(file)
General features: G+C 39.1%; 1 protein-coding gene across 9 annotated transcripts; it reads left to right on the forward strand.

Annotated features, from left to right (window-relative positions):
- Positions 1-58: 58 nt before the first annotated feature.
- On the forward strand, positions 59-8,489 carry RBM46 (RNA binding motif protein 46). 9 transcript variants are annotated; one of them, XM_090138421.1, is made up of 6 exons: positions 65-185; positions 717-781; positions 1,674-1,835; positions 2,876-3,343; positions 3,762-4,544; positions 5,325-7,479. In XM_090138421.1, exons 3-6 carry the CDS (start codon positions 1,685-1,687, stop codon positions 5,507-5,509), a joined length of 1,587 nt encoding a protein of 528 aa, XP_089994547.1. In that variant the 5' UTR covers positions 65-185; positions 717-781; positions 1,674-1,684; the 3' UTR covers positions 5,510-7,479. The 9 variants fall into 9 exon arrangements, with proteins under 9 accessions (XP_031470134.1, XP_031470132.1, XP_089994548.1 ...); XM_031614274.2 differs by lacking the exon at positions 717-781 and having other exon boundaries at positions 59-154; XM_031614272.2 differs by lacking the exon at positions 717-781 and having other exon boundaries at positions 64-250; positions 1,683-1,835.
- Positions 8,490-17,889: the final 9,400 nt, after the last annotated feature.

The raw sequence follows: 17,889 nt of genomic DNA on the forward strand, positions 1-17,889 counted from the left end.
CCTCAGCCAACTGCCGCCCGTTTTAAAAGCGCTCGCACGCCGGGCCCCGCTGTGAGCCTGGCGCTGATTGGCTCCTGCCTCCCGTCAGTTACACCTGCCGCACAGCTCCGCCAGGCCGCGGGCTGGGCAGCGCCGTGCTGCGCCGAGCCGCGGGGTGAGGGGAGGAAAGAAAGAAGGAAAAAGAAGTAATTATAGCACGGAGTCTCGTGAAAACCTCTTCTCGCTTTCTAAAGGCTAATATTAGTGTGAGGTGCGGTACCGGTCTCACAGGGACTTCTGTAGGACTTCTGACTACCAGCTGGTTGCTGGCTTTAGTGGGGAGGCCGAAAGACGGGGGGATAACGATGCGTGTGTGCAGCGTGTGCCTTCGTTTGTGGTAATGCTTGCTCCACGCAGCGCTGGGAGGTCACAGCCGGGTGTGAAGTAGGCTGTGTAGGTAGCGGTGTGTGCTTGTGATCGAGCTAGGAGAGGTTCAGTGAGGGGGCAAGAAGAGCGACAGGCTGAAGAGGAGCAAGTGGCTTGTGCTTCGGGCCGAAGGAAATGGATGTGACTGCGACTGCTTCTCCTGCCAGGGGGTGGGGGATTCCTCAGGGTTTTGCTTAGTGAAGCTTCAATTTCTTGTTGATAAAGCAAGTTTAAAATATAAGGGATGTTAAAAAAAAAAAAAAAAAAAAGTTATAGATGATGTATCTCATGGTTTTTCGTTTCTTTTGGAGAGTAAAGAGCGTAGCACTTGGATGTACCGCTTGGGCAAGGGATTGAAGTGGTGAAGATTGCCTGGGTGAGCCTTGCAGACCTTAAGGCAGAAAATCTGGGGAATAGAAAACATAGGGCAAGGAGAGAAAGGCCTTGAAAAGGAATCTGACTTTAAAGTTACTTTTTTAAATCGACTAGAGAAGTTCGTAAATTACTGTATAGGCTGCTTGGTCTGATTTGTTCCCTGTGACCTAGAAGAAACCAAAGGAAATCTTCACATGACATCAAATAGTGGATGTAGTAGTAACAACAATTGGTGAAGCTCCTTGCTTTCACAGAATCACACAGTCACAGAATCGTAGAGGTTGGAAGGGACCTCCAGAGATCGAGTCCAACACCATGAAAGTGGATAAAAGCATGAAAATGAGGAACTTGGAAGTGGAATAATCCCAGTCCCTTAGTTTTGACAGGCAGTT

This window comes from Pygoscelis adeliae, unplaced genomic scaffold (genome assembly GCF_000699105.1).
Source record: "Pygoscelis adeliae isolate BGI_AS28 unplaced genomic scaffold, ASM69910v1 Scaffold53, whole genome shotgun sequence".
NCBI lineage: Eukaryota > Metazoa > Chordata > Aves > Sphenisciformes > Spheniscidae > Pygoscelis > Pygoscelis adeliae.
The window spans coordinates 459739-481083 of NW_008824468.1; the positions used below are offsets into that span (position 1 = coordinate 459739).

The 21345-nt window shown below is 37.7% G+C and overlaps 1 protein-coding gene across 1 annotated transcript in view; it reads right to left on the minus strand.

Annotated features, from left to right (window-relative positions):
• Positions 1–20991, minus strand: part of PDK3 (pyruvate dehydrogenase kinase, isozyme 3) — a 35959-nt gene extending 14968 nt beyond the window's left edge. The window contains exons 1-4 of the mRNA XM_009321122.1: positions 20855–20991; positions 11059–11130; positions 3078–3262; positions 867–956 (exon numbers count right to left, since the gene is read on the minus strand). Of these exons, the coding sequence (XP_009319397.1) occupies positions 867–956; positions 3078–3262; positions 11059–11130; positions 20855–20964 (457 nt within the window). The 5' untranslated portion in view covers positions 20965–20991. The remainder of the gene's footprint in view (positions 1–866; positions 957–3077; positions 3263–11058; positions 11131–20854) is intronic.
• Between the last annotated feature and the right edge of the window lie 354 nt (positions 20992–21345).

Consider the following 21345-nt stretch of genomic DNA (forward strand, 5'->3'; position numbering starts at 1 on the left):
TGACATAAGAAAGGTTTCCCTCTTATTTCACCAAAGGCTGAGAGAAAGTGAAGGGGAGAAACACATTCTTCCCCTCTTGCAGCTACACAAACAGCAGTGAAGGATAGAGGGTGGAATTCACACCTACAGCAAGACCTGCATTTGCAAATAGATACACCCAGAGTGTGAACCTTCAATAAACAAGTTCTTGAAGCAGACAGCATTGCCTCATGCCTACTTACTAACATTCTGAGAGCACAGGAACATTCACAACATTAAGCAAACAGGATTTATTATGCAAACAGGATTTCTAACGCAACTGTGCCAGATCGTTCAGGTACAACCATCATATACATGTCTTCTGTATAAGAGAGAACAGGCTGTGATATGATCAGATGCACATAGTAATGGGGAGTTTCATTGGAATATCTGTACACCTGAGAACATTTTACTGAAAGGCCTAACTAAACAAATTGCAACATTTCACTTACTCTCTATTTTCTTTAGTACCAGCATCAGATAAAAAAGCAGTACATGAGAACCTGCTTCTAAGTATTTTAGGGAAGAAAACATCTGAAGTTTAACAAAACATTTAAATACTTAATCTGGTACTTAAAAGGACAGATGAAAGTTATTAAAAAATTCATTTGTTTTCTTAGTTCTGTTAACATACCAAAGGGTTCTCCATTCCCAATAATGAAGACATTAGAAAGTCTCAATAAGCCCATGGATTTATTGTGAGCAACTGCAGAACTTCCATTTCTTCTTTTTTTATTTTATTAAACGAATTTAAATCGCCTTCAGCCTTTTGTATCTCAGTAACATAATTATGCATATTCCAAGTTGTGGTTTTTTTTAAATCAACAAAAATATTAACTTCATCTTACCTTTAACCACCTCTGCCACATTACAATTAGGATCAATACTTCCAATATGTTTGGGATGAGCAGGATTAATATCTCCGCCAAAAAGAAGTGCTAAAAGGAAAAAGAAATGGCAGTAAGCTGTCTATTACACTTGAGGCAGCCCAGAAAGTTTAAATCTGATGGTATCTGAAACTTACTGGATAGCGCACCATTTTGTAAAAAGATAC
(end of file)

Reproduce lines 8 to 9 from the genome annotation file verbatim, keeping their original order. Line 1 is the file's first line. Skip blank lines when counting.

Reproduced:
This window comes from Pygoscelis adeliae, unplaced genomic scaffold (genome assembly GCF_000699105.1).
Source record: "Pygoscelis adeliae isolate BGI_AS28 unplaced genomic scaffold, ASM69910v1 Scaffold53, whole genome shotgun sequence".